I want to try unprivileged lxc containers a try on my small web server (hosting 2-4 users). Since the server is shared among friends, we decided to separate our services from the machine using lightweight containers. We envision that each user will run a host of unprivileged containers for each service of his with an option, that selected services/lxc containers will be started upon system start.

Under normal circumstances, one would simply use setuid and setgid stanza to run lxc containers in context of each user. Unfortunately it doesn't work; I suspect it has something to do with the subuid requirements of the unprivileged containers. Commands such as sudo -u <user> -- lxc-autostart or su -l <user> -c lxc-autostart may not change the subuid properties of the calling entity (which is root in case of upstart).

So far, the only way of calling unprivileged containers from another account I found is by means of ssh <user>@localhost lxc-autostart.

The question rephrased

I can put such invocation on upstart script, but for it to work I need to generate public certificate for root, and ensure that <user> will accept automatic logging from upstarts' root. Is it secure?

The host is 64bit Ubuntu 14.04; it already uses ssh. As for Ubuntu's best practices, there is no password for root and root has empty .ssh/authorized_keys.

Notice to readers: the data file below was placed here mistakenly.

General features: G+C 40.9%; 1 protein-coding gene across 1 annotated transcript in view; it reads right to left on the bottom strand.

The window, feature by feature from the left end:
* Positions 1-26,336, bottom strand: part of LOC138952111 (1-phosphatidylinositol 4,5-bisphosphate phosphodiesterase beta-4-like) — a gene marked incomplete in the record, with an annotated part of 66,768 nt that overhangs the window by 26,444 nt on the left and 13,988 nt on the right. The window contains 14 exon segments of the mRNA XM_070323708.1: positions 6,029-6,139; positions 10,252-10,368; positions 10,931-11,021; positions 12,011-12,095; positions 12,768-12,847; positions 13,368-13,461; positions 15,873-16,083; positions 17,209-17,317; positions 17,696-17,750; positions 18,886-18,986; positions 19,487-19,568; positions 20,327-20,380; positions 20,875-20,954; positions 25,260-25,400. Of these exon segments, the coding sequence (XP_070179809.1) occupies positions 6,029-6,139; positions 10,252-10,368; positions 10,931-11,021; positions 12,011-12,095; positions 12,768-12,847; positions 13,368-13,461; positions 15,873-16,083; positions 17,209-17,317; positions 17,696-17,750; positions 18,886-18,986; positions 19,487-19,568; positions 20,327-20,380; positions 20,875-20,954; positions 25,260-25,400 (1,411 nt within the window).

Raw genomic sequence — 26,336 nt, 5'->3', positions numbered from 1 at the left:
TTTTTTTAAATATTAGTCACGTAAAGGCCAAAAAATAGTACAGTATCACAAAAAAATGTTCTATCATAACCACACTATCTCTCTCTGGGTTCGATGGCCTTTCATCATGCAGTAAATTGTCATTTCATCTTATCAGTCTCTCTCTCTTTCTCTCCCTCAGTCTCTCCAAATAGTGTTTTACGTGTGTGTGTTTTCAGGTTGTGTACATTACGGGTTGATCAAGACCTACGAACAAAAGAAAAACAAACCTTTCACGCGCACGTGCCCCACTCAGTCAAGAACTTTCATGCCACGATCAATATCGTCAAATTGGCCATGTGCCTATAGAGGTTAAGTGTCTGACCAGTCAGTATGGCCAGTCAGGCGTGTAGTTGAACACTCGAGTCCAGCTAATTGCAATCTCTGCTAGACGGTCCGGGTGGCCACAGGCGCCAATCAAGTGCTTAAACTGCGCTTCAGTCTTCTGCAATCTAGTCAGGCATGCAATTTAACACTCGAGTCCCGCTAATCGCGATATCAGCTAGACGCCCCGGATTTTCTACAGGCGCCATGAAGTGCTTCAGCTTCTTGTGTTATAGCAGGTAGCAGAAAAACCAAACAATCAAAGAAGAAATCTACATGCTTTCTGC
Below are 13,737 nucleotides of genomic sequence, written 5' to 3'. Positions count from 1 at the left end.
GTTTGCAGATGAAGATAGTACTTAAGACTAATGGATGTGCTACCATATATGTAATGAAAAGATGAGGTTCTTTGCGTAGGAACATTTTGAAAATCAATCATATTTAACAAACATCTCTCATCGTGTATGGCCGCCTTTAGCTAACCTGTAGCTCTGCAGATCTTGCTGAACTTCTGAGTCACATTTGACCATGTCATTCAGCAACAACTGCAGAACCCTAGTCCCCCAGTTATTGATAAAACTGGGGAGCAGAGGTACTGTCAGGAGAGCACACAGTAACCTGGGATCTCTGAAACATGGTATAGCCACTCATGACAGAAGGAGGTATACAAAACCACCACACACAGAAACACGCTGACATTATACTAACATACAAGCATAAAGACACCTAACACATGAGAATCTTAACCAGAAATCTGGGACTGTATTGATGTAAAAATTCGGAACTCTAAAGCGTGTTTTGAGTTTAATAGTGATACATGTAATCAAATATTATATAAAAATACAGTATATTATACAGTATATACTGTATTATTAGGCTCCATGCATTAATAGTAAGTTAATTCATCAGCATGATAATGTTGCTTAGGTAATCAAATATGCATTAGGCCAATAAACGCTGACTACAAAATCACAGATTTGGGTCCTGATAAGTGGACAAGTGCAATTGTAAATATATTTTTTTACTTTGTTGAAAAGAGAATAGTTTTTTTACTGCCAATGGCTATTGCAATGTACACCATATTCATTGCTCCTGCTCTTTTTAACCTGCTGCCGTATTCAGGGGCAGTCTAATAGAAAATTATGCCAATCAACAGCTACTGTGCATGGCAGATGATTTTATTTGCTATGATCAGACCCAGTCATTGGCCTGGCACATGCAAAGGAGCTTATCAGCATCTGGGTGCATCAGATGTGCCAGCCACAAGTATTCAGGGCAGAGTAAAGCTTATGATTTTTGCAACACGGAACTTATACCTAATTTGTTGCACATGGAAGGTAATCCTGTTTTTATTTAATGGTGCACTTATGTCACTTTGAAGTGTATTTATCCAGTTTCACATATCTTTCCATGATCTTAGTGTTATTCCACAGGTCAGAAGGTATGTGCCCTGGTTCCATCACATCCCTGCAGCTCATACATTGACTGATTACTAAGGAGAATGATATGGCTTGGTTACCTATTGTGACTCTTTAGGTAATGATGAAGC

No <user> with automatic lxc containers uses ecryptfs (A.K.A. encrypted home), since it would be useless anyway on such setup.

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    I do not see any security risk in it, since it is almost the same as the su - <user> -c (you would need to compromise root's account to make use of the key as its permissions are 0400). But if you want an extra security, on the authorized_keys file add from="" at the end of root's public key to avoid it being used from outside your box.
    – NuTTyX
    Jan 8, 2015 at 18:49
  • Wouldn't cron be a much simpler solution? A script in the intended user's crontab to check if the service is running that starts the job if it is not live. Jan 8, 2015 at 19:44
  • @DarkLighting No. This is a remote server, and the user usually will not be logged in interactively. (Actually we will use Puppet for the configuration, so in fact the user might never log in interactively) Jan 8, 2015 at 20:02
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    @AdamRyczkowski crontab does not need a user to be logged in. Actually, what it does is just the opposite. Cron was created to automate system maintenance and administration jobs and, from what i could understand, what you want it to do is an administrative job. Jan 8, 2015 at 20:09

1 Answer 1


No, for the following reason: root could patch sshd to always try root's authorized_keys file as well as its own.

Of course if root's private key gets stolen you have a bad day. Don't allow that. You would be much happier if root's private key only exists in /root on the server.

If someone can become root they can steal it but that's of no account because they can do far worse. For example, patch sshd to take a hardcoded authorized key for any account.

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